News is information about current events that is published in print or broadcast, such as through newspapers or magazines, TV or radio and the internet. Democracies depend on a free press to keep their citizens informed and to help them make the best decisions for their country. A newspaper or television news story can include a range of topics and be geared towards different audiences, from general readers to specific communities or industries. A well written news article is interesting and accurate but should also be concise so that readers can get the most important information in a short amount of time.
The classic definition of a good news story is that it is new, unusual, interesting and significant. A good news story will also have a human element and have some impact on people. For example, a story about a robbery at a convenience store will make people interested in the outcome of the incident and the actions of the criminals. The story will be more compelling if the reader can understand why the incident occurred and who was affected by it.
There are a number of elements that can make something newsworthy, including: Magnitude: how big or significant an event is; for example, a major flood or earthquake. Proximity: does it affect the reader’s home or local area? Controversy: does the subject cause an emotional response or spark debate? Prominence: does the person involved have some status or fame? Impact: does the event change the way we live or the lives of those who are involved?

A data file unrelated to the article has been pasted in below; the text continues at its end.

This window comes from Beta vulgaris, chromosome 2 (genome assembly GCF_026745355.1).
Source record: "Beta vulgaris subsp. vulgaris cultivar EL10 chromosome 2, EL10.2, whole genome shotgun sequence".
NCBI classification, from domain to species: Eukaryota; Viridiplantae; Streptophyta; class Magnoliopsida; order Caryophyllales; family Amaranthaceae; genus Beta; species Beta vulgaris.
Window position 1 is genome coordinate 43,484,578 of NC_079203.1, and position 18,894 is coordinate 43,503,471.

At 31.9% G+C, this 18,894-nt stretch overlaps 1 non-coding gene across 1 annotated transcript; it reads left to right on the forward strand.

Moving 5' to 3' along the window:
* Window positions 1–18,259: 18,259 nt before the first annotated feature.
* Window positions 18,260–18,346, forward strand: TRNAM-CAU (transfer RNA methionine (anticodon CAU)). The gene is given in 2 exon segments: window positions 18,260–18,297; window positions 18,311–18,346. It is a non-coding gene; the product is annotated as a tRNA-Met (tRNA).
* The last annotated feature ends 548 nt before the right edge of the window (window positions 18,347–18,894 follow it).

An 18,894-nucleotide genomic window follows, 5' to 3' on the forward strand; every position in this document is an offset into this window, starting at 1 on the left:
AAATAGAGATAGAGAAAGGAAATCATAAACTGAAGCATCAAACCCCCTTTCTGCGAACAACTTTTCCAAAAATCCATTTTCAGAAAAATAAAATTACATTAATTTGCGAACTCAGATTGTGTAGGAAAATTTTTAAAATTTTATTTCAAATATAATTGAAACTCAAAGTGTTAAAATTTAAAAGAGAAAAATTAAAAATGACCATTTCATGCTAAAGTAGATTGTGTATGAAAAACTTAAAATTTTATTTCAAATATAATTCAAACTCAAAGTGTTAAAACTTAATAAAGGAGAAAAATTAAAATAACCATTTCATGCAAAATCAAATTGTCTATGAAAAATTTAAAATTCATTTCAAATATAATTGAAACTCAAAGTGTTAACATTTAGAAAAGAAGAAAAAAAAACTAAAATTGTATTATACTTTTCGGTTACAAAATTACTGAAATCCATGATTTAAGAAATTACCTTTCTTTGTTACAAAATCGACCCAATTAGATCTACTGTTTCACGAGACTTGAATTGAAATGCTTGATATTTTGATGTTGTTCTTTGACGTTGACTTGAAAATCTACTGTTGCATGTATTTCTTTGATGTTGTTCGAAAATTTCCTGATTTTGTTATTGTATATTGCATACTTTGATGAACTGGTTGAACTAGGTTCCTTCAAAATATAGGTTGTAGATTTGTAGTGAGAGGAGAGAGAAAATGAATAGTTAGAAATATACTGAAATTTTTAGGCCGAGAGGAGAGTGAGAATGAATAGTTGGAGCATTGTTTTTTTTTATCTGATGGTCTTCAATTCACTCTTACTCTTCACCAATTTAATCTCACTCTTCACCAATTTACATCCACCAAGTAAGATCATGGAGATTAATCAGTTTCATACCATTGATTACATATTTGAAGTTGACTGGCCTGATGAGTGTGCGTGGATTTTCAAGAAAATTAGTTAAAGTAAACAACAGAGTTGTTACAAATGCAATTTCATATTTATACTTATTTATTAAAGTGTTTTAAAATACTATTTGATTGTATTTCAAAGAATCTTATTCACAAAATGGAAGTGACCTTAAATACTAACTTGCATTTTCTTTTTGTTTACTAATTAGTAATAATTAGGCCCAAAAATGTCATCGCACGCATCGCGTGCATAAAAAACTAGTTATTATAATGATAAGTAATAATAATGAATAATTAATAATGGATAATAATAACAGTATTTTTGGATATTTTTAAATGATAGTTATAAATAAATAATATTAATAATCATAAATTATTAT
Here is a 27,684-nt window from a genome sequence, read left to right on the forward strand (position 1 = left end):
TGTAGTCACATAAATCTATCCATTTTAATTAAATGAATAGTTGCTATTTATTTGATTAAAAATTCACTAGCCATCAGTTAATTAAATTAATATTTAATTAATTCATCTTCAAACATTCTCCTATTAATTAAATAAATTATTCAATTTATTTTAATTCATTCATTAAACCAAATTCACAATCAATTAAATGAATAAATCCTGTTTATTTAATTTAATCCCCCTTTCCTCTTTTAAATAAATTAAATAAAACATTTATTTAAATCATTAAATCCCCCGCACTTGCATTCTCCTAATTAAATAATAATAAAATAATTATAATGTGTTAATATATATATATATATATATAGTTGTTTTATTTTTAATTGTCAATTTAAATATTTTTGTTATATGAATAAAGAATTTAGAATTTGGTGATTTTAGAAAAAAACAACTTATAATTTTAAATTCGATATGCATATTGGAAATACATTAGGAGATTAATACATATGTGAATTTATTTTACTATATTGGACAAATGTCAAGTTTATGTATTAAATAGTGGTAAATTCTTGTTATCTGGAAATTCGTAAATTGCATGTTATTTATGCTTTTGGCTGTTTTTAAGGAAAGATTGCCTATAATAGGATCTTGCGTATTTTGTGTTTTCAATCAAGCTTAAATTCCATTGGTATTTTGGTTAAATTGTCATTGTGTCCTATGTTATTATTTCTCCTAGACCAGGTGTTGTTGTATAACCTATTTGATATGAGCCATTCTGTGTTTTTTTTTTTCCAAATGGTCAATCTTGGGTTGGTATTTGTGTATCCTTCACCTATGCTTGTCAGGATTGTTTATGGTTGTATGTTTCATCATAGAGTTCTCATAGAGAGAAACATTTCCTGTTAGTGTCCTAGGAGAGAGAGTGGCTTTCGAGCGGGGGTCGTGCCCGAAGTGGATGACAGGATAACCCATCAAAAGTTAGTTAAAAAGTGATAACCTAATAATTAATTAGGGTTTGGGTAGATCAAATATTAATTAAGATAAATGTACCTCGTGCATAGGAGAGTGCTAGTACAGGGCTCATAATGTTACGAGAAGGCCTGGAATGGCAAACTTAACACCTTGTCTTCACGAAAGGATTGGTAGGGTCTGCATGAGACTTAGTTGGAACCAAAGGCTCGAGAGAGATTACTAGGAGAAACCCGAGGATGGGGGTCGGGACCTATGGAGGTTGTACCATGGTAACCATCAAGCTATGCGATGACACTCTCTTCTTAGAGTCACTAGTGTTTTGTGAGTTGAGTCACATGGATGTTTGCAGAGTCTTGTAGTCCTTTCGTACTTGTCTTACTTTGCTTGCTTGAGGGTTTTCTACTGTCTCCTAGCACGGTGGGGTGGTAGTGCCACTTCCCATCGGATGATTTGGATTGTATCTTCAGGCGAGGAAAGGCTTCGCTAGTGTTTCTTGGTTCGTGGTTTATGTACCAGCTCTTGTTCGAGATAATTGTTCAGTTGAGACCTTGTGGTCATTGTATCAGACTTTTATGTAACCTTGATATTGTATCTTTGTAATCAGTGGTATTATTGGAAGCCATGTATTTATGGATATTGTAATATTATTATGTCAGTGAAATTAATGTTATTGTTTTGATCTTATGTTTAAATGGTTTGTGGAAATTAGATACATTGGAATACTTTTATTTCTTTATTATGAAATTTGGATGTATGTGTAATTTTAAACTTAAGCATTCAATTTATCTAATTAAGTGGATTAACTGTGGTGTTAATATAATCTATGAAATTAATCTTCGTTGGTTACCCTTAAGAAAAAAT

Another factor in the newsworthiness of a story is its impact on society. For example, a coup in the next country over is a much bigger story than a burglary in your neighbourhood. A story about the rich and famous is usually of interest, especially when they lose their wealth or become involved in scandals. Health: stories about diseases, hospitals and clinics, traditional remedies, the food we eat and how we exercise are of interest to many people. Sex: all societies are interested in sex, although some may not talk openly about it.
Writing a news article can be challenging, as it must be accurate and contain relevant information, but it must also be compelling and short. Readers are often overwhelmed with information from the media and if an article is long or difficult to read they will not take the time to finish it. A snappy headline will grab the audience’s attention and lead into an article that is clear, concise and interesting to read.
It is helpful to write an outline before beginning to draft a news article. This will help you plan the content and focus on what is most important to your audience. A useful planning tool is to ask yourself the “5 W’s”: who, where, when, what and why. This will help you decide what is most important for your audience and how to present the story in a way that is appealing and relevant.